• Compact details

  • Sleek-looking


  • Easy cleaning as milk doesn't cling to bottom

  • Takes more time to froth large amount

Credit: / Jackson Ruckar
Best Electric Kettle
Cuisinart PerfecTemp 1.7 Liter Electric Kettle

This kettle may not look like anything special, but it does its job exceptionally well, and at a very fair price for what it offers: Six preset heat settings for steeping tea and easily discernible, intuitive buttons. Simply select your desired temperature and press start, and in a snappy 5 and a half minutes, a series of beeps will let you know that your water is boiling. The machine automatically flips to a handy keep warm mode that resumes its cycle regardless of how many times you remove the kettle from the base. This kettle is easy to use and speedily effective, earning it our top spot.

See more of the best electric kettles we tested and reviewed.

Best Cold Brew Maker
Credit: Takeya
Best Cold Brew Coffee Maker
Takeya Cold Brew Coffee Maker

The dishwasher-safe, BPA free model from Takeya can brew up to a quart of concentrated cold brew coffee. It not only yielded one of the best tasting brews, it also aced our usability tests. The brewer is easy to set up, offers a durable build, and is simple to clean and store for later use. It is also the only brewer that is air-tight while it brews, allowing you to easily store the brewer on its side in a packed fridge.

All of these design choices—combined with a low price tag and glowing user reviews—make the Takeya not only the best cold brewer we tested, but also our best value pick.

See more of the best cold brew coffee makers we tested and reviewed.

Baratza Encore
Credit: Reviewed / Ben Keough
Best Electric Coffee Grinder
Baratza Encore

The Baratza Encore is simplicity defined. This burr grinder has a 40-setting grind size selector, an on-off switch for continuous grinding, and a push-button for manual control. That's it. Other grinders include complicated timers, built-in scales, strength adjustment sliders, and other doodads, but Baratza suggests that you don't need them—and they're right. Measure your beans using a separate scale, grind them fresh for each cup. That's the way to do it.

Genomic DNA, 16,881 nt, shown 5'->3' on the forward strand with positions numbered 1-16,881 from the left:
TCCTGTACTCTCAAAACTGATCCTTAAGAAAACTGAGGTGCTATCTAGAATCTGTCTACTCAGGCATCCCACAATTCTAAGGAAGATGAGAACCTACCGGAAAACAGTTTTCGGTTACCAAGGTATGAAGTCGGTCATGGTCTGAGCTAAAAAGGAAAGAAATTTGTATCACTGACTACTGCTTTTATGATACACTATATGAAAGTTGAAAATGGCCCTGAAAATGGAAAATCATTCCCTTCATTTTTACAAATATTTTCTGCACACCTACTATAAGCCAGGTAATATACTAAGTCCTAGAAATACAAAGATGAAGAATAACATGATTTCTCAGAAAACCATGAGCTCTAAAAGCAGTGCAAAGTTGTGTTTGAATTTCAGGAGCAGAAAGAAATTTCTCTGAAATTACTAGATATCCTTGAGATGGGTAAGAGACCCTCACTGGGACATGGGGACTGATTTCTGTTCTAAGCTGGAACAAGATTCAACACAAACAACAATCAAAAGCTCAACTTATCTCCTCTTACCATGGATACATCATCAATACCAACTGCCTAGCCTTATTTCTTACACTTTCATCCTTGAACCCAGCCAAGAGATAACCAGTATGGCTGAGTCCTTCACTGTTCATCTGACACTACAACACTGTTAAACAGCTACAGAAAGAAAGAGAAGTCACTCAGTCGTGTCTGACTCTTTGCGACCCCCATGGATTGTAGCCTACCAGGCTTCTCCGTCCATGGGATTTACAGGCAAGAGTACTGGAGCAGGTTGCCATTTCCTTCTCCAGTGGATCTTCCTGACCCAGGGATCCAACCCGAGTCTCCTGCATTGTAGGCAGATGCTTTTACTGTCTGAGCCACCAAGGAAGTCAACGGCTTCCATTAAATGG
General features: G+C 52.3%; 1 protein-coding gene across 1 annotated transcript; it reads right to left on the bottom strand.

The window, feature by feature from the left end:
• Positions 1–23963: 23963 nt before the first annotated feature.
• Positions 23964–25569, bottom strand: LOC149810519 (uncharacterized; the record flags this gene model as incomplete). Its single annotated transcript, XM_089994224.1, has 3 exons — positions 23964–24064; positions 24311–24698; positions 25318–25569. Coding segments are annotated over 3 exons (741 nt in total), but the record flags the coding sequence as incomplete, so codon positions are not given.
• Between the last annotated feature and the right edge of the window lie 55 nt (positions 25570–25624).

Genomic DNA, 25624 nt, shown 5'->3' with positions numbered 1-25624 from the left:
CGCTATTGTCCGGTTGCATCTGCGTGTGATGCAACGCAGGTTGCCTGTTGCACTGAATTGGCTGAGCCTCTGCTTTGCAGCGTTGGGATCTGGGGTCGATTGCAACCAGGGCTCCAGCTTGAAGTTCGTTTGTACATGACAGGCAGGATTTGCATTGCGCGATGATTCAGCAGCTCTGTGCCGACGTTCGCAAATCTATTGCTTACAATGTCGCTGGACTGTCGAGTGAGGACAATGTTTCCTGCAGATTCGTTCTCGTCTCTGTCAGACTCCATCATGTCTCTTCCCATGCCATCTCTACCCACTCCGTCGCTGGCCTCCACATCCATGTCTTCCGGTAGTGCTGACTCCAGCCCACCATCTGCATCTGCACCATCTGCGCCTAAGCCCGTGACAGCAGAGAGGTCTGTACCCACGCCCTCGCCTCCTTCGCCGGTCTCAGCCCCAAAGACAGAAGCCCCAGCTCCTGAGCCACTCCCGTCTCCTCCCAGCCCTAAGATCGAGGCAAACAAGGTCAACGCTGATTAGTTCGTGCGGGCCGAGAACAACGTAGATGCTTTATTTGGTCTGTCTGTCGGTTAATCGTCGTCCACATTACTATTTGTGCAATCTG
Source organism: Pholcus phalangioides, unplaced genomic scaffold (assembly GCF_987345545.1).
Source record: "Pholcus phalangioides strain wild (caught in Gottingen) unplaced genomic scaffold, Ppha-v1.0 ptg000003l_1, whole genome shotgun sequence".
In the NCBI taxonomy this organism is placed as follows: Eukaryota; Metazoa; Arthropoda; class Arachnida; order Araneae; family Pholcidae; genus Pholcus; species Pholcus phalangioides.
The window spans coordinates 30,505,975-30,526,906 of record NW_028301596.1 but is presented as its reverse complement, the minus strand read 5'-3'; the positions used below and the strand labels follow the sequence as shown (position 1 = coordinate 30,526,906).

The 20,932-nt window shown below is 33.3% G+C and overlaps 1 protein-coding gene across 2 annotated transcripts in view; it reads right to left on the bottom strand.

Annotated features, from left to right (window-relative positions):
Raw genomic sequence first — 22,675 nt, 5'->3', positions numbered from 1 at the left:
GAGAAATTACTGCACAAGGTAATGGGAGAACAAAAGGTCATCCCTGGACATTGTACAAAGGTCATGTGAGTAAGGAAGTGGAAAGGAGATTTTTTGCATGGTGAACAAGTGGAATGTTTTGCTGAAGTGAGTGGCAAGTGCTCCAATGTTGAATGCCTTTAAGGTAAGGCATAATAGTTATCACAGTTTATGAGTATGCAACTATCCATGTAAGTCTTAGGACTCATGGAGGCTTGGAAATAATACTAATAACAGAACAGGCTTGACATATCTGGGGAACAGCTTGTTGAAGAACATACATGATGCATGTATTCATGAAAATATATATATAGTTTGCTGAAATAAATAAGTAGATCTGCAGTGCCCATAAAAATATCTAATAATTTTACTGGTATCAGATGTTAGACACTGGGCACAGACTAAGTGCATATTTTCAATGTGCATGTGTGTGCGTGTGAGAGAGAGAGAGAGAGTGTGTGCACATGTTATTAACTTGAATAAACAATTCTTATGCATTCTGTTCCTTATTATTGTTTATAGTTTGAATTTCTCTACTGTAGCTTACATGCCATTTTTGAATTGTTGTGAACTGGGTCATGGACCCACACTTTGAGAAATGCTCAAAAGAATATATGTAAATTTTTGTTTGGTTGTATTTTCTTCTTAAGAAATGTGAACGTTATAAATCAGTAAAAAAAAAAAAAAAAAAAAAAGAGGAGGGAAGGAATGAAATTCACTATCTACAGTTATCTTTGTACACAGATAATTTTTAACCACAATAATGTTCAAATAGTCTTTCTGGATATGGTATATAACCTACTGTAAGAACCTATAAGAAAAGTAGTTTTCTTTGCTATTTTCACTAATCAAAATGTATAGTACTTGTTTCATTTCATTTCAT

This grinder produced the most even grounds out of all the machines we tested, and its range of output is all-encompassing. The coarsest setting produces large flakes, while the finest setting produces puffy grounds akin to powdered sugar—perfect for Turkish coffee. In between, we were quickly able to find the ideal settings for Hario Woodneck, Aeropress, and even mason jar cold brew.

The machine itself is large, but not as monstrous as some of the other grinders we tested. It's also very bottom-heavy, which makes it feel more durable than other machines and means it won't rattle all over your counter while grinding. The heavy-duty translucent plastic collection cup generates less static cling than the glossy clear plastic cups we tested, and the chute that connects the burrs to the cup collects less debris than other models. Cleaning is simple: Just remove the top burr and use the included wire brush to remove residual grounds.


  • Even grinding

  • Durable, bottom-heavy

  • 40-setting grind size


  • No complicated features such as timer

Krups F203
Credit: Reviewed / Ben Keough
Best Blade Grinder
Krups Fast Touch Electric Coffee and Spice Grinder

You shouldn't buy a blade grinder. They're just not as good as burr grinders, like the Baratza Encore. But if you must, the Krups Fast Touch is your best option.